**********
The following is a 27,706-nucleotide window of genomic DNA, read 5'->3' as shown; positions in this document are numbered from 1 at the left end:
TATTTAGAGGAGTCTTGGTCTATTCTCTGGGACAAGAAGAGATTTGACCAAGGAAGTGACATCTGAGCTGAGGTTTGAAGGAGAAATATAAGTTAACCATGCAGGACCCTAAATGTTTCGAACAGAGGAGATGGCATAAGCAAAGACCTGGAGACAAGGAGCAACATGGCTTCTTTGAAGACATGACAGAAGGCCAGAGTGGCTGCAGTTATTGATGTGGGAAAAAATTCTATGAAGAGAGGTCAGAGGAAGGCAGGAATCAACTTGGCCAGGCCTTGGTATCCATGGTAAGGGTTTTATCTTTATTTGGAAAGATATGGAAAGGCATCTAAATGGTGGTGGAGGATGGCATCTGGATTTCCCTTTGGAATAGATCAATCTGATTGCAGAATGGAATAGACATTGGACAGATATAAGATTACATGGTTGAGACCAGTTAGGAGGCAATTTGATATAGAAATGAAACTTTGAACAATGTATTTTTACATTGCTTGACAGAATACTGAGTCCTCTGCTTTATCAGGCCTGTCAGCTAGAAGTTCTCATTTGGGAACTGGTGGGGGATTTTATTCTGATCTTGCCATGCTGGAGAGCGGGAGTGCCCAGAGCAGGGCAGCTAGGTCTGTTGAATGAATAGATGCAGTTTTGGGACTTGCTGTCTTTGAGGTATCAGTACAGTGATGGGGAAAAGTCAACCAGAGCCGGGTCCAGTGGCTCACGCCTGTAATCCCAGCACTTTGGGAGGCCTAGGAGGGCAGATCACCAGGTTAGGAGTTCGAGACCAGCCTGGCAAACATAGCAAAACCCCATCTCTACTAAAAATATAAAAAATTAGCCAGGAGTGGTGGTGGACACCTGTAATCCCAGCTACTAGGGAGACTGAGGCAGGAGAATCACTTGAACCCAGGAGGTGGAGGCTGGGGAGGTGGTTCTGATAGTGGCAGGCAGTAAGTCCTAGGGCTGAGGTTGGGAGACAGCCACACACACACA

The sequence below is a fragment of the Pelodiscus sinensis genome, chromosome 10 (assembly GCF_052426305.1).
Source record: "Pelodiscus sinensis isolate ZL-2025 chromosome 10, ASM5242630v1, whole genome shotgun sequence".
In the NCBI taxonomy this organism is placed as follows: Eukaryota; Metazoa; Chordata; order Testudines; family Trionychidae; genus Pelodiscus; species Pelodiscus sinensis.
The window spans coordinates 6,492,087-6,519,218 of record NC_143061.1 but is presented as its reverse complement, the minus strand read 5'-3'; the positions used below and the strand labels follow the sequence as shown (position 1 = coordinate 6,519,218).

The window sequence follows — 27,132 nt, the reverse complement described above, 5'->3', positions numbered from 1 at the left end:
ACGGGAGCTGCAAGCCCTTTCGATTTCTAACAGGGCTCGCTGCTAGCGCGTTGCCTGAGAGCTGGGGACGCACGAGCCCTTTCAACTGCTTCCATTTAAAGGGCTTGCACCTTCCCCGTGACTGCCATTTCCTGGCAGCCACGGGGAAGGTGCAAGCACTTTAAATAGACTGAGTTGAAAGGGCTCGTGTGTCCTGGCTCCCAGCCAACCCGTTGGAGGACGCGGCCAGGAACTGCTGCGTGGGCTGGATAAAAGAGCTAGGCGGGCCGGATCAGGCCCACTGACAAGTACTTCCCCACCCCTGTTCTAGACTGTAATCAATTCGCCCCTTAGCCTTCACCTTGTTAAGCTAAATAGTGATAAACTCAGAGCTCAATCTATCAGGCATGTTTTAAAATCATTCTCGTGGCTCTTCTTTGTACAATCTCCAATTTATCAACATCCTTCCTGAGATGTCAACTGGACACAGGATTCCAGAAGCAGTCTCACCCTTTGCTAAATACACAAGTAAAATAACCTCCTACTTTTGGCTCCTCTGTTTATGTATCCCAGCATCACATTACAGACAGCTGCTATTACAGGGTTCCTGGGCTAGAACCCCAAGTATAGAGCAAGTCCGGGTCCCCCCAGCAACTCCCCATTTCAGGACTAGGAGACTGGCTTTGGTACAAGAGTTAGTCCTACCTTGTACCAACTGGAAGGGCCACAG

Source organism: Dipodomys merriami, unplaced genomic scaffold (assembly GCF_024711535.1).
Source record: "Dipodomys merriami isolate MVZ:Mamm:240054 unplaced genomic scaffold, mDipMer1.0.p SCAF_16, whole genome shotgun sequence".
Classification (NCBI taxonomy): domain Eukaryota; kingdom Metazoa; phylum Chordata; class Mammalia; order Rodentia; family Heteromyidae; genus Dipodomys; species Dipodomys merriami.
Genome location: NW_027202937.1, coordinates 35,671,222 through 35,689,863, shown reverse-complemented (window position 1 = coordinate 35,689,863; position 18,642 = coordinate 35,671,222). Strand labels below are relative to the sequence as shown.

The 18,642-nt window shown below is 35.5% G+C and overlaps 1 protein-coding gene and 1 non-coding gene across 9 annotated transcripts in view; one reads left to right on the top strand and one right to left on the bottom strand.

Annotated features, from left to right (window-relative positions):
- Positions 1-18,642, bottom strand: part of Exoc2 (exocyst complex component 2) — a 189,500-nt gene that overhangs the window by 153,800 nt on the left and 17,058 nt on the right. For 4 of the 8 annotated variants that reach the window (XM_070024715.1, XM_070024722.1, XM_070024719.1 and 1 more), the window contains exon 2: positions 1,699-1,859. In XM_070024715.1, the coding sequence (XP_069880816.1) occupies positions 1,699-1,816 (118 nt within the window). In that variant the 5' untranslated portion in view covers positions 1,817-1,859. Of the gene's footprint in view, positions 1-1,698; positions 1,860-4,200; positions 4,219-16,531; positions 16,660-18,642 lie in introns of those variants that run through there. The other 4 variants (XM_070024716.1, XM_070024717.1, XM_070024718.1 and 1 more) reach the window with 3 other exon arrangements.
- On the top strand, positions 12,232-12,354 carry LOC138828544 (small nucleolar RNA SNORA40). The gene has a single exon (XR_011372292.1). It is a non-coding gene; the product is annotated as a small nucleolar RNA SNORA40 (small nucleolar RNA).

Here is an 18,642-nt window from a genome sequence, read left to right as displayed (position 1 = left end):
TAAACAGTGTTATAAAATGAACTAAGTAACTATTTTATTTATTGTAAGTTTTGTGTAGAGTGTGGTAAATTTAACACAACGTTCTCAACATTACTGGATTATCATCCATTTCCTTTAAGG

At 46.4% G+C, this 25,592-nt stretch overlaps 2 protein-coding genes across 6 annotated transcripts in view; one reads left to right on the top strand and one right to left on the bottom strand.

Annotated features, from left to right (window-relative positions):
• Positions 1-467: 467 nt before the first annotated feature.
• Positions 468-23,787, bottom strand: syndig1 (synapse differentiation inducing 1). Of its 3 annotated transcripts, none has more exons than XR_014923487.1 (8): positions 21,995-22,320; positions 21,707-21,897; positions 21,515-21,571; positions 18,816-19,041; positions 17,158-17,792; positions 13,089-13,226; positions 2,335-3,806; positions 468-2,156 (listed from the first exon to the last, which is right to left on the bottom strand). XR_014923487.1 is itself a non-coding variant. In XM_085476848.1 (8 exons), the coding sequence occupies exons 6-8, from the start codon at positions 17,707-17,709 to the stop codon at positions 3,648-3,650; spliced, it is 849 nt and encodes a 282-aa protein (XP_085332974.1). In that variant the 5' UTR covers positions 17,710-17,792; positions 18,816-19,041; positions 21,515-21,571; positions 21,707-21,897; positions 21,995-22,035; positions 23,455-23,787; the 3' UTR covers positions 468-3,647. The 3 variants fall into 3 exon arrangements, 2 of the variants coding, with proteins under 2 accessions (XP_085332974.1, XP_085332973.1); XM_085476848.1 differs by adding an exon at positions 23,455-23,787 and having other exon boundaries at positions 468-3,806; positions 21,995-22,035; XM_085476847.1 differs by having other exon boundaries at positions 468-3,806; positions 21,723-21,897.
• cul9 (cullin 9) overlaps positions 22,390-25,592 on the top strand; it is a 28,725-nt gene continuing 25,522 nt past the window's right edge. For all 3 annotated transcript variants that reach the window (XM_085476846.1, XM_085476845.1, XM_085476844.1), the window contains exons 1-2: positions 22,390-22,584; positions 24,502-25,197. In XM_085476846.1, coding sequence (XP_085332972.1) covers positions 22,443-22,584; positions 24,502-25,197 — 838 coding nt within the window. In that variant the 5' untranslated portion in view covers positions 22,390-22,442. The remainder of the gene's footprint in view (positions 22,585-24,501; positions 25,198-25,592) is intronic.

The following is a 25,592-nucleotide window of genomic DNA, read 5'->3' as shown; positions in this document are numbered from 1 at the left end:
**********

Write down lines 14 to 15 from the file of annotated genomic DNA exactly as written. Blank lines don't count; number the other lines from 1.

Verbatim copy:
Annotated features, from left to right (window-relative positions):
- Positions 1-18,642, bottom strand: part of Exoc2 (exocyst complex component 2) — a 189,500-nt gene that overhangs the window by 153,800 nt on the left and 17,058 nt on the right. For 4 of the 8 annotated variants that reach the window (XM_070024715.1, XM_070024722.1, XM_070024719.1 and 1 more), the window contains exon 2: positions 1,699-1,859. In XM_070024715.1, the coding sequence (XP_069880816.1) occupies positions 1,699-1,816 (118 nt within the window). In that variant the 5' untranslated portion in view covers positions 1,817-1,859. Of the gene's footprint in view, positions 1-1,698; positions 1,860-4,200; positions 4,219-16,531; positions 16,660-18,642 lie in introns of those variants that run through there. The other 4 variants (XM_070024716.1, XM_070024717.1, XM_070024718.1 and 1 more) reach the window with 3 other exon arrangements.